Advent 2020 #13: Rachel

A voice is heard in Ramah, weeping and great mourning, Rachel weeping for her children and refusing to be comforted, because they are no more.

It’s a tragic prophecy in the Bible. It comes from the Old Testament prophet, Jeremiah.

It’s quoted early in the gospel of Matthew, to show how Jesus’ birth and events associated with it have been promised from days of old. At this point in the Christmas account, Herod is killing innocent babies to attempt to destroy the child who has been born “King of the Jews”.

Rachel is one of the mothers of Israel. Rachel appears in the book of Genesis and we are told she is one of Jacob’s wives (the other being Leah). Jacob is also known as Israel.

So Rachel is one of the mothers of the Jews. She gave birth to two of the sons (or tribes) of Israel. Their names were Joseph and Benjamin.

There’s something so very powerfully maternal about the insertion of the prophecy at this point in the gospel. There’s something so gentle about the imagery created and also something so deep within the grief.

I love how Matthew pulls out this important woman in Israel and uses her to explain what is happening. There’s something in the power of the heart of a woman. Her maternal grief has a depth that couldn’t be expressed in any other way.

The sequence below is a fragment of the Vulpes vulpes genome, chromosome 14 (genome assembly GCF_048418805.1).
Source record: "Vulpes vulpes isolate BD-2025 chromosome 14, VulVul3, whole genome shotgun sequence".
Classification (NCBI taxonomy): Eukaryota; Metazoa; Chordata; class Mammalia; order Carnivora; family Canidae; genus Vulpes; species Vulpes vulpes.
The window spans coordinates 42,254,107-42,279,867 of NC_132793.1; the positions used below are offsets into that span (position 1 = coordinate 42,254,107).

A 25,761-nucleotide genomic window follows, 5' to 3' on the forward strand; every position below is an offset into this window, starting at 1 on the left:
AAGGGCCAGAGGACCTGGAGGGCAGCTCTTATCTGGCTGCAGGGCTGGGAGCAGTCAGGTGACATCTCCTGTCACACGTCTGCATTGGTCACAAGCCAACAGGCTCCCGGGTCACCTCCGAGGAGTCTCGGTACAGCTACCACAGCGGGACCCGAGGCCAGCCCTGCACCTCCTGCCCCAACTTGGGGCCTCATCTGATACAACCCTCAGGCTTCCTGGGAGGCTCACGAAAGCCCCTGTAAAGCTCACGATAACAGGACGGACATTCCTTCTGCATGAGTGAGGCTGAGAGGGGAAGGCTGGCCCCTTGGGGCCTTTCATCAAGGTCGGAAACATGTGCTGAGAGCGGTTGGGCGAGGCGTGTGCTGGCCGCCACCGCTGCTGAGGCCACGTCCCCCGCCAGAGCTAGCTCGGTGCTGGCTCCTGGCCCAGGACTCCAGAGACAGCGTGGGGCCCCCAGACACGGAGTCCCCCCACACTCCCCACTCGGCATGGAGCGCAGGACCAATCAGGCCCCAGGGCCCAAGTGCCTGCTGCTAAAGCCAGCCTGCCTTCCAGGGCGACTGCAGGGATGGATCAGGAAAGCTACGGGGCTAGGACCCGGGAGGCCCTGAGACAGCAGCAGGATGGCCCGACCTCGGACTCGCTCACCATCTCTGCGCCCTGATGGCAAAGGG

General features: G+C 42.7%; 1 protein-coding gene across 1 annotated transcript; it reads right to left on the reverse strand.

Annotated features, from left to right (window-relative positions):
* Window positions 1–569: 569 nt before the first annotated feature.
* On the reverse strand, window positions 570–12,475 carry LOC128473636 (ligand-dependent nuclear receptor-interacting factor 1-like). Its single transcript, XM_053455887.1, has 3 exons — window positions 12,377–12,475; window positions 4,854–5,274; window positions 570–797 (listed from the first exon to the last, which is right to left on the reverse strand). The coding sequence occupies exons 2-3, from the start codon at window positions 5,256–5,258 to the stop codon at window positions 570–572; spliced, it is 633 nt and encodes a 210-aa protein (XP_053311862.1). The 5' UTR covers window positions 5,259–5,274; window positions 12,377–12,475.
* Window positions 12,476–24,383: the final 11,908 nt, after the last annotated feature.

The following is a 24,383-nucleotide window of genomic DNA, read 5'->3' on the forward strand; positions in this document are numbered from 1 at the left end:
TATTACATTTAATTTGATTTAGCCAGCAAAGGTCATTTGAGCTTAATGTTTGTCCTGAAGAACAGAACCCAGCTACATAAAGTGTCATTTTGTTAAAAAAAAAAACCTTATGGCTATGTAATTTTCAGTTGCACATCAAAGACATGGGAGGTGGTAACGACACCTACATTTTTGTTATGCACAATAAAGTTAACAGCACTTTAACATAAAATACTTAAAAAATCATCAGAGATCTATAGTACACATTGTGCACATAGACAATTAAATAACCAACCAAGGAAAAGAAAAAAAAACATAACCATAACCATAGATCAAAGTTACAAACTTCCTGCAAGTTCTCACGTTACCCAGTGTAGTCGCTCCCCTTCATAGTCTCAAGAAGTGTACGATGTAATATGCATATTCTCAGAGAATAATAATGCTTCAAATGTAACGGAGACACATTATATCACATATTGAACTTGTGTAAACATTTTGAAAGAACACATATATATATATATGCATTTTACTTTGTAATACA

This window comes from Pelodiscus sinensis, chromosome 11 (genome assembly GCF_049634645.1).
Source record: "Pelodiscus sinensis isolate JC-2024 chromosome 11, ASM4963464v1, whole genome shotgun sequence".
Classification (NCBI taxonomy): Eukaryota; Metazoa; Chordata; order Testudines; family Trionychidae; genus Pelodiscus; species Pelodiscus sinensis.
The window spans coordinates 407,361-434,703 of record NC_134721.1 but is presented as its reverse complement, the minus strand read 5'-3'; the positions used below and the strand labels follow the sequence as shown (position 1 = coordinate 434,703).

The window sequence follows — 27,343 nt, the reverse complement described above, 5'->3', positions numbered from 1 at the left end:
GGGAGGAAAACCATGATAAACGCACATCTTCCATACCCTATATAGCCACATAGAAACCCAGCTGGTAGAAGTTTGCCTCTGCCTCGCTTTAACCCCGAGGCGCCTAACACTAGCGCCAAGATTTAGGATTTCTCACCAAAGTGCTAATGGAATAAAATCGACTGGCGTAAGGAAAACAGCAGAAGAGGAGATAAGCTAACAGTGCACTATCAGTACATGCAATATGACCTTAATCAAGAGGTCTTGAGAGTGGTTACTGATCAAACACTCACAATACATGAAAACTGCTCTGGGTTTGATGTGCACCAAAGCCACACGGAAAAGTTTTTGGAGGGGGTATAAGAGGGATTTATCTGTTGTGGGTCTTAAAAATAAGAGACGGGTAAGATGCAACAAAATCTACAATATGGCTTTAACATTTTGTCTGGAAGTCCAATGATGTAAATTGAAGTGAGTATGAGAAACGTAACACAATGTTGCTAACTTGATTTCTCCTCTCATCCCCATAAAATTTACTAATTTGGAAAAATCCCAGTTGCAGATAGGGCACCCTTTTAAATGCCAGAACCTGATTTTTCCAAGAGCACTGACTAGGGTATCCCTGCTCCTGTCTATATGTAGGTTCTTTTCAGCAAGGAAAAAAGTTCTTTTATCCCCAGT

Of course, this doesn’t mean that all mothers care about their children. But there is a power in femininity that is expressed here that should not be ignored. These are Rachel’s children being murdered, for these are the sons of Israel.

She is spiritually their mother and her grief cannot be contained. She must weep. She must respond.

Rachel is like God, for God is emotional.

His grief cannot be contained. He must respond when we need assistance. This is why he sends his son at Christmas. He sends his son to stop our pain. And yet his son will die to set us free.

The agony of Christmas. The tragedy of salvation.

It’s not pleasant nor is it neatly wrapped boxes under the tree. Yet, it’s what Christmas is about: salvation through suffering. Perhaps we should spend a little more time looking at Rachel in grief this Christmas. It may help understand the manger better.

Yours in listening to the voice in Ramah,


Photo by Kristina Paukshtite on

One thought on “Advent 2020 #13: Rachel

  1. Pingback: Advent 2020 #21: Not so Merry Christmas – bible'n'god

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